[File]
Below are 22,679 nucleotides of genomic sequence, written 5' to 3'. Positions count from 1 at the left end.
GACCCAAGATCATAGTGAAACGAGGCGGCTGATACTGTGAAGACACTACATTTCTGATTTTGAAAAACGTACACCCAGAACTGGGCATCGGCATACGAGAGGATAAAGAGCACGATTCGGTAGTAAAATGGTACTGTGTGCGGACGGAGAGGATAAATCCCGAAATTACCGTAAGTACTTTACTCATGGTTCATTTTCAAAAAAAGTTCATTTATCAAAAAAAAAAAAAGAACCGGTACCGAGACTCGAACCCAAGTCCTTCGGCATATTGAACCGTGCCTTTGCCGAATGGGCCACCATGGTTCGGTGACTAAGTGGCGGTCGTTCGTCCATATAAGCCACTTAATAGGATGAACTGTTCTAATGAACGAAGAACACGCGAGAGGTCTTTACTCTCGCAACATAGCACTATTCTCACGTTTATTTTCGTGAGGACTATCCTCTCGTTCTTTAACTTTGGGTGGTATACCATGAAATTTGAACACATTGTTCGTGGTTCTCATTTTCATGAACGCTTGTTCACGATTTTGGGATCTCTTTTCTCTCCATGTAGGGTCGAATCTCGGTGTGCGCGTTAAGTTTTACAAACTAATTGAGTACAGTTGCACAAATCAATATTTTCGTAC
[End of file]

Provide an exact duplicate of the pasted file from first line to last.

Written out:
Below are 22,679 nucleotides of genomic sequence, written 5' to 3'. Positions count from 1 at the left end.
GACCCAAGATCATAGTGAAACGAGGCGGCTGATACTGTGAAGACACTACATTTCTGATTTTGAAAAACGTACACCCAGAACTGGGCATCGGCATACGAGAGGATAAAGAGCACGATTCGGTAGTAAAATGGTACTGTGTGCGGACGGAGAGGATAAATCCCGAAATTACCGTAAGTACTTTACTCATGGTTCATTTTCAAAAAAAGTTCATTTATCAAAAAAAAAAAAAGAACCGGTACCGAGACTCGAACCCAAGTCCTTCGGCATATTGAACCGTGCCTTTGCCGAATGGGCCACCATGGTTCGGTGACTAAGTGGCGGTCGTTCGTCCATATAAGCCACTTAATAGGATGAACTGTTCTAATGAACGAAGAACACGCGAGAGGTCTTTACTCTCGCAACATAGCACTATTCTCACGTTTATTTTCGTGAGGACTATCCTCTCGTTCTTTAACTTTGGGTGGTATACCATGAAATTTGAACACATTGTTCGTGGTTCTCATTTTCATGAACGCTTGTTCACGATTTTGGGATCTCTTTTCTCTCCATGTAGGGTCGAATCTCGGTGTGCGCGTTAAGTTTTACAAACTAATTGAGTACAGTTGCACAAATCAATATTTTCGTAC